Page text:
Resources for Further Learning

3. O3D

O3D is an open source JavaScript API that's used to create 3D graphics that can run either in a web browser or within an XUL desktop application. This software was created by Google. It's highly versatile and can be used for games, 3D models, product demos, creating virtual online worlds, 3D advertisements, and much more.

It was originally built as a browser plugin but has since evolved into a Javascript library that's implemented on the top of WebGL. Google has stopped developing the O3D plugin and has instead placed it's efforts on implementing the Javascript library and WebGL combination.

One very unique feature is its ability to run within a web browser and has helped to bridge the gap between browser and desktop based 3D graphic applications. With built-in browser functionality, it can load, render, and transform in real time, which makes things like source code and application resources unnecessary. Being able to use this application in real-time makes the development and use much easier.

O3D is very versatile and its architecture allows for easy third-party development. This has led to the creation of custom functions like post rendering efforts, physics engines, and particle systems.

Resources for Further Learning

4. U3D

U3D stands for "Universal 3D." It's a compressed file format that can help to communicate and share 3D computer graphics data. It was created by the 3D Industry Forum, which was comprised of the companies HP, Intel, Adobe, Boeing, and more, with the goal to create a universal standard for the exchange and sharing of 3D data.

It's primarily used to create and share 3D graphics containing lines and points, triangle meshes, colors, and textures. You can also embed 3D metadata into your graphics and attach attributes to any 3D objects.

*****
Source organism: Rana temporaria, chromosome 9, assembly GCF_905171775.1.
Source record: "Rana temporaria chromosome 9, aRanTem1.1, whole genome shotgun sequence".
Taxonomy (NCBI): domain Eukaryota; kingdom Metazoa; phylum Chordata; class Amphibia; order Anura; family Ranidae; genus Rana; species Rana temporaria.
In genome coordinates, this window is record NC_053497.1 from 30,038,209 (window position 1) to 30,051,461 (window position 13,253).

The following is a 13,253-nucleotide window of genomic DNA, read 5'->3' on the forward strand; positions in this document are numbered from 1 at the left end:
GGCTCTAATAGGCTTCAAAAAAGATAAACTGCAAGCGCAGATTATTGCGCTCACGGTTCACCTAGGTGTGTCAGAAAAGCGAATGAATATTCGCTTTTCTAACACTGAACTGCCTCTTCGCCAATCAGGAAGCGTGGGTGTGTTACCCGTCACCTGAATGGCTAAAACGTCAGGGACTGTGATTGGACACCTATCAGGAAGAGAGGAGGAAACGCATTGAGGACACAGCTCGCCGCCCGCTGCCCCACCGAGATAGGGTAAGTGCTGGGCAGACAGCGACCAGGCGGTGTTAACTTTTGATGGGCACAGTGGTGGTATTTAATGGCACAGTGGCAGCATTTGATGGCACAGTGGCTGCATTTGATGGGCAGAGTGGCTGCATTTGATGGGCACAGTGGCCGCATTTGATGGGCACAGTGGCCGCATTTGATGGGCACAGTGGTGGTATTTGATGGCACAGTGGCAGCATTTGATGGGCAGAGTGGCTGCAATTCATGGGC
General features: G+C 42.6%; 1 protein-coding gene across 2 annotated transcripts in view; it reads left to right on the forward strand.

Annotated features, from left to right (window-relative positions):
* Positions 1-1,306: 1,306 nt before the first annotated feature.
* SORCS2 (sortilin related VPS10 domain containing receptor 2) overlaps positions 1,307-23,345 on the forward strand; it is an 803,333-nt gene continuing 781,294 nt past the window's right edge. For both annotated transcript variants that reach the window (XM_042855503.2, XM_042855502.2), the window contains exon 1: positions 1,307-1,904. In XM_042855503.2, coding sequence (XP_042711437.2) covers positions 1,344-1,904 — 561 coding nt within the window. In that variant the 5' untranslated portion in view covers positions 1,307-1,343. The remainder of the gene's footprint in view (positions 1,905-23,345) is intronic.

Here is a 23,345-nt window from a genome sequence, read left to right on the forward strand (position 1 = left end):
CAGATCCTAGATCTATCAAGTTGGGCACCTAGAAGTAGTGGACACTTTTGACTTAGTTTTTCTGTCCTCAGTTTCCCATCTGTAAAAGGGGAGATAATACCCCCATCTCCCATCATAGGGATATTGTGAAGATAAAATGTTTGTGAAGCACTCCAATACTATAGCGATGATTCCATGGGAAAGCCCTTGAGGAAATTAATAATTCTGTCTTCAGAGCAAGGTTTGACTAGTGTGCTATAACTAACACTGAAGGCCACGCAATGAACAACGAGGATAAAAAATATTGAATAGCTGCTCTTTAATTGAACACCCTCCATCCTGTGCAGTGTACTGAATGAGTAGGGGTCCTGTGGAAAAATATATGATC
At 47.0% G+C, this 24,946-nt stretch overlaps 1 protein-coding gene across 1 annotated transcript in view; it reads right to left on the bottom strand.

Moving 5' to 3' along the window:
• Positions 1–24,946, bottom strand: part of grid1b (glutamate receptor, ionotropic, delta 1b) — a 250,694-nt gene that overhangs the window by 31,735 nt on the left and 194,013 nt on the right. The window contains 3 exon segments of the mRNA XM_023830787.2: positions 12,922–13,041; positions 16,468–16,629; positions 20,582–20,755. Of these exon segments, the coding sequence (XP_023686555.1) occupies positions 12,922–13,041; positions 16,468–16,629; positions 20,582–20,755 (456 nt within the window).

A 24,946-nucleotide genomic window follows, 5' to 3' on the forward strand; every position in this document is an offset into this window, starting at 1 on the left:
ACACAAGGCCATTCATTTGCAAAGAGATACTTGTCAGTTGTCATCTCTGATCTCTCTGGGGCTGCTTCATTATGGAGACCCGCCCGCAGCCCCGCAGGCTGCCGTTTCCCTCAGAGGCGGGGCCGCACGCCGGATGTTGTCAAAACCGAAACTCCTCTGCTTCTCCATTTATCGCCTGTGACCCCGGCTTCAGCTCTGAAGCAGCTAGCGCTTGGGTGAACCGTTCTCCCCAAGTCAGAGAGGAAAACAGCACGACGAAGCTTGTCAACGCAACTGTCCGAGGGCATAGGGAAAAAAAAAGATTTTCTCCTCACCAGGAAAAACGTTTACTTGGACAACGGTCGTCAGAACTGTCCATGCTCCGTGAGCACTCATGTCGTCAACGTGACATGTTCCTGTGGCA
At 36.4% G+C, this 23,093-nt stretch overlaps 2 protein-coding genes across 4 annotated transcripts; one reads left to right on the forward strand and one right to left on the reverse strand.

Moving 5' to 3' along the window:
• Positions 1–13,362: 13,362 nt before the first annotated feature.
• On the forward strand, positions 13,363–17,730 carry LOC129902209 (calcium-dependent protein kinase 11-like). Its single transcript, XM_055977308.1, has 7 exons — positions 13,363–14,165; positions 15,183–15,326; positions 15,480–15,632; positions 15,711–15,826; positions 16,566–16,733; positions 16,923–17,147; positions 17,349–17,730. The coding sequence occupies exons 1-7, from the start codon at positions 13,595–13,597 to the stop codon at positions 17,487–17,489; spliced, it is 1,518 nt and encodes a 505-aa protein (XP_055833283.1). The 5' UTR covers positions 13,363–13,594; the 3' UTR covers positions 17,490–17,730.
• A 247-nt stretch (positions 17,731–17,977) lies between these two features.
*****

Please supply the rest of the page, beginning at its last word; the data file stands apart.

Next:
To help further the adoption of this 3D standard it also contains an open source library. One of the main applications of U3D is the ability to format and embed 3D objects into PDF documents. There are dozens of existing applications which support the embedding of U3D objects including Adobe Acrobat and Photoshop, ArchiCAD, iText, Bluebeam Revu, and more.

Resources for Further Learning

5. X3D

X3D is the official successor of VRML. It's an XML-based royalty-free open source file format that's used to display both 3D scenes and objects. It's quite feature-heavy and provides a system for the storage, retrieval, and playback of real-time 3D graphics. With its goal of being the new 3D standard for the web, it's built to be integrated with HTML5 and the latest XML standards. It even caters to existing VR environments such as Oculus Rift and Cardboards.

It's broken down into several sets of components, including, X3D core, X3D Interactive, X3D Interchange, X3D CADInterchange, X3D Immersive, and X3D Full.

On top of its existing functionality, there are several applications which parse and interpret the files to create separate open source projects. The most well-known of these is a 3D graphics and animator called Blender, and a virtual world client by Sun Microsystems called Project Wonderland.

It has a wide range of uses and has been modified for use within CAD and architecture platforms, training and simulation software, medical visualization, engineering processes, multimedia software, and much more.

Resources for Further Learning

6. WebGL

WebGL is a Javascript API that lets browsers render 3D graphics without any additional plugins. It's completely integrated with current web standards of existing browsers. However, the proper functioning of WebGL requires a sufficient GPU, independent of the browser.

WebGL evolved from a 3D Canvas experiment by Vladimir Vukicevic at Mozilla. In 2009 the WebGL working group was established by the Khronos Group, and released the initial version of WebGL in 2011.

It supports most existing browsers like Google Chrome, Mozilla Firefox, Safari, Opera, Internet Explorer, and Microsoft Edge. It even works across mobile browsers like Blackberry 10, Internet Explorer, Firefox for Mobile, Firefox OS, Google Chrome, and more.

In order to create additional functionality for WebGL, multiple libraries have been built, or are even ported into WebGL. Some high-level features include BabylonJS, three.js, A-Frame, PlayCanvas, and more. Recently, there has also been rapid development of game engines for WebGL.

Resources for Further Learning

As you can see the development and implementing of 3D modeling languages hasn't been a straightforward path. Still, 3D modeling languages have come a long way since the inception of VRML. With easier browser integration and dedicated open source development teams behind most the projects above, we can expect their use and overall application to grow even further into the future.